It's advisable to use the icon size according to the text height; this will ensure that when you have a button, the button's height is determined by the elements' height. If the icon has the same height as the text, this will ensure that when one of the two elements is absent, the button's height remains unchanged, without the need for a fixed height on the component (which then causes problems in responsiveness).

Maintain the Same Structure

One of the problems that exist in Figma today is that we have an icon on the button with a white color, and then when we go to replace the icon, suddenly the icon changes color.

This is basically because they don't have the same names. Always try to:

  • Icon name + vector

What Names Should They Have?

Sometimes we find that libraries have icons named after the object, and others named after the function they perform, i.e.,

  • Icon/Gear
  • Icon/Settings

I recommend always using the descriptive name - Icon/Gear. Because you don't really know if you'll always use that for settings or something else. That is:If I call the question mark icon Icon/Help instead of Icon/QuestionMark, what if I want to use that icon for a tooltip instead of help and then for a contact button?

So always use the descriptive icon name, and if you want, add other names to the icon's description so you can easily find it by other names.

Icon Format

So, icons in .png, .jpg, or .svg? Whenever possible, export them in .svg; it's the best-optimized format without losing quality. Basically because we work with vectors and not pixels.

JPEG (.jpg):

  1. Description: JPEG (Joint Photographic Experts Group) is a commonly used method of lossy compression for digital images, particularly for those images produced by digital photography.
  2. Usage: JPEG is ideal for photographs and complex images with many colors. It's widely used on the web and in digital photography because it compresses the file size while maintaining a relatively high image quality.

PNG (.png):

  1. Description: PNG (Portable Network Graphics) is a raster graphics file format that supports lossless data compression. It was created to improve upon and replace GIF (Graphics Interchange Format) as an image-file format not requiring a patent license.
  2. Usage: PNG is well-suited for images with text, line art, and images with transparency. It supports a full range of color depths, including indexed-color, grayscale, and true color, and it also supports alpha transparency.

SVG (.svg):

  1. Description: SVG (Scalable Vector Graphics) is an XML-based vector image format for two-dimensional graphics with support for interactivity and animation. SVG images can be created and edited with any text editor, but they are more often created with drawing software.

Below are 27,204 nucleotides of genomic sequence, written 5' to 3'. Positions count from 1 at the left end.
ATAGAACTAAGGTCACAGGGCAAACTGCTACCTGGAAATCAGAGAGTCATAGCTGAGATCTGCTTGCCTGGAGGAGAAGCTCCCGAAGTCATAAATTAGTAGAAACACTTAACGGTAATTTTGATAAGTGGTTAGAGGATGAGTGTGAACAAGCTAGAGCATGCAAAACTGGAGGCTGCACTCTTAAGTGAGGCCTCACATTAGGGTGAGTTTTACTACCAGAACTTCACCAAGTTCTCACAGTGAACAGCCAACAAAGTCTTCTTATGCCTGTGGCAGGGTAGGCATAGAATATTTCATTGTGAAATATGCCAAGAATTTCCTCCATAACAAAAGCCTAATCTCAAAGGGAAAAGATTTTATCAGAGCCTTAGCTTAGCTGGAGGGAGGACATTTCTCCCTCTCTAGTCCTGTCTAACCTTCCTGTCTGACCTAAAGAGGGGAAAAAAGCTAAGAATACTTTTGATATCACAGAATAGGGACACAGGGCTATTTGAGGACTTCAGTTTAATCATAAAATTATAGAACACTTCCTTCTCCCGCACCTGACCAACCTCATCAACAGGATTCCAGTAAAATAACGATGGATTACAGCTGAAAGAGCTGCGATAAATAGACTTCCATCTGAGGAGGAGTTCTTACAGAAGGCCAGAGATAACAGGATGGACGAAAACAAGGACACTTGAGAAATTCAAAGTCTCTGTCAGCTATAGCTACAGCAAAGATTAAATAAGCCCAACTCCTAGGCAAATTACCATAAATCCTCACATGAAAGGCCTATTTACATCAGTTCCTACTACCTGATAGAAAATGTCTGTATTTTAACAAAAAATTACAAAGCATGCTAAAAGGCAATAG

2. Usage: SVG is best suited for graphics that require scalability without losing quality. It's widely used for logos, icons, illustrations, and other graphics on the web. Because SVG files are based on XML, they can be edited with code, allowing for dynamic changes and interactions.

Each format has its strengths and best use cases depending on the type of image and how it will be used. JPEG is great for photographs, PNG is ideal for images with transparency, and SVG is excellent for scalable vector graphics that need to maintain crispness at any size.

However, there are developers who will suggest you make the icon part of the font typography. This is a good option; instead of importing them, we use them as part of the font. This helps developers to apply the same icons with few lines of code, gaining speed.

1. Phosphor Icons

This is personally one of my favorites and the one Koala UI is based on. What we like the most is its versatility and the ability to tackle all sorts of projects. Most of the projects we undertake in the studio, whether they're serious, fun, for mobile, web, etc., always use Phosphor icons.

This library is made by two geniuses: Tobias Fried and Helena Zhang.

2. Iconoir

Iconoir is one of the best libraries available today, created by @burgioluca, simply because of the number of icons it offers, how well they are constructed, its compatibility with React Native and CSS, and moreover, it's a completely free library.

When we're not using Phosphor icons, we use Iconoir. Highly recommended.

3. Google Icons

And finally, as it couldn't be otherwise, the Google library. We know that Google excels in everything, and indeed they are also excellent at designing icons.

Personally, I really appreciate the variety and versatility of these icons. Moreover, if you ever doubt which library to use, what could be better than using Google's own library, right?

Conclusion

In conclusion, selecting the right icon library is crucial for maintaining consistency, enhancing user experience, and facilitating scalability in projects.

A good use of icons can drastically improve design, but a misuse of icons can also worsen it, so use them responsibly.